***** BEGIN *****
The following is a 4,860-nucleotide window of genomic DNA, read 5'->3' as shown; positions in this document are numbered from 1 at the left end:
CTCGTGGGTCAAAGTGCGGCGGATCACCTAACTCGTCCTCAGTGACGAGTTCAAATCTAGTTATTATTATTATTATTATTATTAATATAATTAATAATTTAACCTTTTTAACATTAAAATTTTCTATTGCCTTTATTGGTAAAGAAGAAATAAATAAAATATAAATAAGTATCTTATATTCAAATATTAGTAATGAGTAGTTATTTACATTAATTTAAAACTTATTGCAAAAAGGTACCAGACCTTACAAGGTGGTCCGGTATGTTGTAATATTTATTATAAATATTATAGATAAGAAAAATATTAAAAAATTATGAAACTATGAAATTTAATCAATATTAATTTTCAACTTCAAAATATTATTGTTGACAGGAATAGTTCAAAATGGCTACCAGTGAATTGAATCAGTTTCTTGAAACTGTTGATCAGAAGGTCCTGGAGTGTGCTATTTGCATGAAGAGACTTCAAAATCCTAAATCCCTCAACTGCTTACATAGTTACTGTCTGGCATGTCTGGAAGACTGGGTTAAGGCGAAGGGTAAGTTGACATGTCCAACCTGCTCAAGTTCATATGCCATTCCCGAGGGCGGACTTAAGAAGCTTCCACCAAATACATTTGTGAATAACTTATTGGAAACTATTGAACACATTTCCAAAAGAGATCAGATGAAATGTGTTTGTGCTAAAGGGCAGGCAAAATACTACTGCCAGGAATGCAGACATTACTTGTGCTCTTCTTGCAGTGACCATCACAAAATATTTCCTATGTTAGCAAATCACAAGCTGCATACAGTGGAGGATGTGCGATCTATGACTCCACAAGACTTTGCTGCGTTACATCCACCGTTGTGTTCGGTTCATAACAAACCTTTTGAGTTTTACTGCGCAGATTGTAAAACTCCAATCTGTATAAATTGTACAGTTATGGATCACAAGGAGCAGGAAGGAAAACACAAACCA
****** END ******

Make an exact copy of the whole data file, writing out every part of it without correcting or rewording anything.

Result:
The following is a 4,860-nucleotide window of genomic DNA, read 5'->3' as shown; positions in this document are numbered from 1 at the left end:
CTCGTGGGTCAAAGTGCGGCGGATCACCTAACTCGTCCTCAGTGACGAGTTCAAATCTAGTTATTATTATTATTATTATTATTAATATAATTAATAATTTAACCTTTTTAACATTAAAATTTTCTATTGCCTTTATTGGTAAAGAAGAAATAAATAAAATATAAATAAGTATCTTATATTCAAATATTAGTAATGAGTAGTTATTTACATTAATTTAAAACTTATTGCAAAAAGGTACCAGACCTTACAAGGTGGTCCGGTATGTTGTAATATTTATTATAAATATTATAGATAAGAAAAATATTAAAAAATTATGAAACTATGAAATTTAATCAATATTAATTTTCAACTTCAAAATATTATTGTTGACAGGAATAGTTCAAAATGGCTACCAGTGAATTGAATCAGTTTCTTGAAACTGTTGATCAGAAGGTCCTGGAGTGTGCTATTTGCATGAAGAGACTTCAAAATCCTAAATCCCTCAACTGCTTACATAGTTACTGTCTGGCATGTCTGGAAGACTGGGTTAAGGCGAAGGGTAAGTTGACATGTCCAACCTGCTCAAGTTCATATGCCATTCCCGAGGGCGGACTTAAGAAGCTTCCACCAAATACATTTGTGAATAACTTATTGGAAACTATTGAACACATTTCCAAAAGAGATCAGATGAAATGTGTTTGTGCTAAAGGGCAGGCAAAATACTACTGCCAGGAATGCAGACATTACTTGTGCTCTTCTTGCAGTGACCATCACAAAATATTTCCTATGTTAGCAAATCACAAGCTGCATACAGTGGAGGATGTGCGATCTATGACTCCACAAGACTTTGCTGCGTTACATCCACCGTTGTGTTCGGTTCATAACAAACCTTTTGAGTTTTACTGCGCAGATTGTAAAACTCCAATCTGTATAAATTGTACAGTTATGGATCACAAGGAGCAGGAAGGAAAACACAAACCA